I’ve seen the film and I loved it, but how have audiences been reacting to the film?

Mark - I mean the only people I’ve really talked to are at film festivals.


Sundance?

Mark - Yeah at Sundance. They’re really moved by it or when they didn’t understand something they’d really get up and say they were confused or you know “I really want to know why she was crying” or like why did this happen or what happened at the end. I think people do relate to it on many levels and it’s a very human story.


John - When we showed some of it at Newtonbrook, where we filmed some of the scenes at the high school, and when the teenagers saw it we got a lot more laughs from the teenagers, than from the older audiences. So I think it’s teenage movie for teenagers.


And what do you think happens at the end of the movie?

John - I mean the thing is, it was originally written that he walks into the water and drowned, but that was really similar to incident that happened in ‘88. Then they were thinking about changing it to him walking into a construction site and dying there and eventually they cut it. I really think that he died.


Mark - Yeah, it’s implyed basically. I mean even in the last hockey scene they going to have the players all on one team wearing black armbands, too symbolize that they were mourning, but they ended not even doing that and allowing it up to debate, but yeah he’s gone.


Yeah, I know. So there’s not going to be a sequel where he comes back?

John - Yeah, they should call it.


Mark - Boxing Day?


John - Or Memorial Day.


Mark - Yeah, Memorial Day.


How do you think it’s going to reach audiences outside of Canada?

John - I don’t think it will.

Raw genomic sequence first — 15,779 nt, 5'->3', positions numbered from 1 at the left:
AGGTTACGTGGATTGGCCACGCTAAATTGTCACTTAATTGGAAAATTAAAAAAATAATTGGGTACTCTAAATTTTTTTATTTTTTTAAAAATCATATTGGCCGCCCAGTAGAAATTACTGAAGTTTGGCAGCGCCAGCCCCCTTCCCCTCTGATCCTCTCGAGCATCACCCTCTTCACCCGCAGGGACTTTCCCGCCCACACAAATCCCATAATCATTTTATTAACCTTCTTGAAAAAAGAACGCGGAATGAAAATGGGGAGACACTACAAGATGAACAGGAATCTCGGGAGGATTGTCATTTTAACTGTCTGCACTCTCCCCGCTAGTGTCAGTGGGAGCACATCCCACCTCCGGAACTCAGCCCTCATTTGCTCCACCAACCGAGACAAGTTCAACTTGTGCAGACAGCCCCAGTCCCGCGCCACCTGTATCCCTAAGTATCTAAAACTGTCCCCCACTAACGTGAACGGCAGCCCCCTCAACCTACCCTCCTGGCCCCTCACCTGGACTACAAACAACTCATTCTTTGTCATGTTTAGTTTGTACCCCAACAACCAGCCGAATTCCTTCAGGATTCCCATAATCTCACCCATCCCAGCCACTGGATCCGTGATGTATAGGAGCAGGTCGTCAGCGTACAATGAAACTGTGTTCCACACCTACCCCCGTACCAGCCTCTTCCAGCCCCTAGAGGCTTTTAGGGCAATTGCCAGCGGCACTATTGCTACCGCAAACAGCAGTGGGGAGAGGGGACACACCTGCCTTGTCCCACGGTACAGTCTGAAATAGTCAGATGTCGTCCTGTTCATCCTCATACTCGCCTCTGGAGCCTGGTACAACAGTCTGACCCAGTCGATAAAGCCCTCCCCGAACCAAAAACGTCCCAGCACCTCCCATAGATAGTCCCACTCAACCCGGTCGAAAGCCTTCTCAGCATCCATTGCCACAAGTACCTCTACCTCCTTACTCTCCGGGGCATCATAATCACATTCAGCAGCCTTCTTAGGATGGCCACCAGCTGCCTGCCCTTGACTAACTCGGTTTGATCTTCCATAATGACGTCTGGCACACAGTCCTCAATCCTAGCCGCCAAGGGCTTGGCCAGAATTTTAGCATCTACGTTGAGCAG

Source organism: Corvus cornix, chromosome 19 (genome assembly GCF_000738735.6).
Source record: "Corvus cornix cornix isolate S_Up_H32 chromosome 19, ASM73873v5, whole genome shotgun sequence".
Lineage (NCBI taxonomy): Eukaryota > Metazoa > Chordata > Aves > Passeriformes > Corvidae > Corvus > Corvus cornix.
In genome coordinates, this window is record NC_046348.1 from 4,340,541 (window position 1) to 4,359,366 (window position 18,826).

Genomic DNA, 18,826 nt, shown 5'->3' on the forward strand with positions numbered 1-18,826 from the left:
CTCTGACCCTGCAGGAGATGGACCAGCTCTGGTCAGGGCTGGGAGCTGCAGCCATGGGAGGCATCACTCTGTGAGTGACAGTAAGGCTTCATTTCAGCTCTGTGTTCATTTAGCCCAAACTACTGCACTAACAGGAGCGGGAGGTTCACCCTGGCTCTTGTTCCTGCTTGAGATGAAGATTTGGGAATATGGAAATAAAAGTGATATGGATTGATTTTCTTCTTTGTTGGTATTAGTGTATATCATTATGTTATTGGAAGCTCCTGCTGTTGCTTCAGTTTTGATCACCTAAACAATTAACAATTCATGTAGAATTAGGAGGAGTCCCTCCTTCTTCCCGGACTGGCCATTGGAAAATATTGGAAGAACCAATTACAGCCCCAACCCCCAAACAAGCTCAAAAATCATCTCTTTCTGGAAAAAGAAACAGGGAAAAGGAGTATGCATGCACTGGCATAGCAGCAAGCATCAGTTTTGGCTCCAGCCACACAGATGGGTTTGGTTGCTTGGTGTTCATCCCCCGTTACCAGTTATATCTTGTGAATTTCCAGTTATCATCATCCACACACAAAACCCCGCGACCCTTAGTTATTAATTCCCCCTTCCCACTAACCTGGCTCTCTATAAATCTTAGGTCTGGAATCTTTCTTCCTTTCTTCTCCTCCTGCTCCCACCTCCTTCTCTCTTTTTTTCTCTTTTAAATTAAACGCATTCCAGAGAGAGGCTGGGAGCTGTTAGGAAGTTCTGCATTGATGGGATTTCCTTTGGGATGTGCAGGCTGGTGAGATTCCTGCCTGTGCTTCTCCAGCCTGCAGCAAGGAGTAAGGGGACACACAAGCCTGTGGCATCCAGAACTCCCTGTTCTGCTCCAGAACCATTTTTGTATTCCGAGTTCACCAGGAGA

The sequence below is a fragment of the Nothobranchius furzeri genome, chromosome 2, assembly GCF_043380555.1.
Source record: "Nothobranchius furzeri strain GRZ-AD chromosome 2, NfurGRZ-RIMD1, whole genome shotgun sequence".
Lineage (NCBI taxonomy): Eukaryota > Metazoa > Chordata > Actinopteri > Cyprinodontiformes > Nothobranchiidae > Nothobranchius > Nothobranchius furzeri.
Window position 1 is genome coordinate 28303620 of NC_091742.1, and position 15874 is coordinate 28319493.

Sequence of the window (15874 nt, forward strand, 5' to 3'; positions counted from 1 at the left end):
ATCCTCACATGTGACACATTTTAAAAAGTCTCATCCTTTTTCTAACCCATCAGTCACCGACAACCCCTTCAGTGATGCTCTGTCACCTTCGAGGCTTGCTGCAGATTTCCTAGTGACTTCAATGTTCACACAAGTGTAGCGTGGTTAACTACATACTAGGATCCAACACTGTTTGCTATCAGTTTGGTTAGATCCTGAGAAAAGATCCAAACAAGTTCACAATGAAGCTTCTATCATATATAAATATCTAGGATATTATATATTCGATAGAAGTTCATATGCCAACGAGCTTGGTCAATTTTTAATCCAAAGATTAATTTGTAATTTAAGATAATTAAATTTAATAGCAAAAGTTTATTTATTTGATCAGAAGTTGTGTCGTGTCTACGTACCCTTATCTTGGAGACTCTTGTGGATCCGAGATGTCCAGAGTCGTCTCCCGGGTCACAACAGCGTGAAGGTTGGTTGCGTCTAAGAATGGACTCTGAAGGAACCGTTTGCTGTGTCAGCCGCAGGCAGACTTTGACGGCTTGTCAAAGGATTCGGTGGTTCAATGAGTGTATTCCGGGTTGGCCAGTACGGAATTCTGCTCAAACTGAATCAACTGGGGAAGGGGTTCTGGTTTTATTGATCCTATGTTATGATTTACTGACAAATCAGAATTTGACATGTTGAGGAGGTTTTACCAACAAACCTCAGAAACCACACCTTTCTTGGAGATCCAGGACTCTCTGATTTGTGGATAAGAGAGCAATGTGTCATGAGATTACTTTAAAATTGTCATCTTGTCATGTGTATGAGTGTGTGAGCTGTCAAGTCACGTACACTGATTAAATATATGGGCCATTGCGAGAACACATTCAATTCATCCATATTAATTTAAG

Mark - Well I don’t know, it’s a human story so even if it takes place in Toronto, in a specific area, I don’t know, I think if people connect to it. If it gets released in the States, then I think they will.


John - When you think of American audiences, you think of them wanting car chases, gun battles and scantily clad women.


Mark - It’s the same with Canadian audiences.


John - He was down at Sundance, and people received it well there, I guess, eh?


Mark - Yeah.


John - So if that’s any indication to what the States are going to think, than it should go over well.


‘Cause it takes place around the same time as a film like Adventureland

John - Yeah exactly.


Mark - Or like the Squid and the Whale or something like that.


Did you see Adventureland?

Mark - No.


John - No but I heard that it takes place in, is it ‘88 as well?


‘87, I think

John - You saw that, too?


Yeah, I mean it’s more of a comedy in some parts and more of a drama in other parts, and it’s centred around working at a crappy amusement park, so obviously it’s different in that sense, but the time period is the same

John - Yeah, I heard it was pretty good.


And it’s also the same director as Superbad

John - Yeah, oh yeah really? Who was that?


Greg Mottola

John - Oh yeah, cool.


Is there anything else you’d like to add before we wrap up?

John - I just want to say it was an amazing experience for my first time to do any professional work, I had an amazing time. The crew was just amazing, they were hilarious. in between takes, we’d all be joking. Yeah, it was definitely a good time.


Mark - Yeah, I’m the same.


Thank you for taking the time to talk to me today.

John - Thank you, thanks so much for coming in.

3 comments:

Lewis said...

Check out more John Mavro at www.themavroshow.com

Lewis said...
This comment has been removed by a blog administrator.
One Movie, Five Views said...

Lewis, I removed your second comment because they were both the same.

Thanks for reading!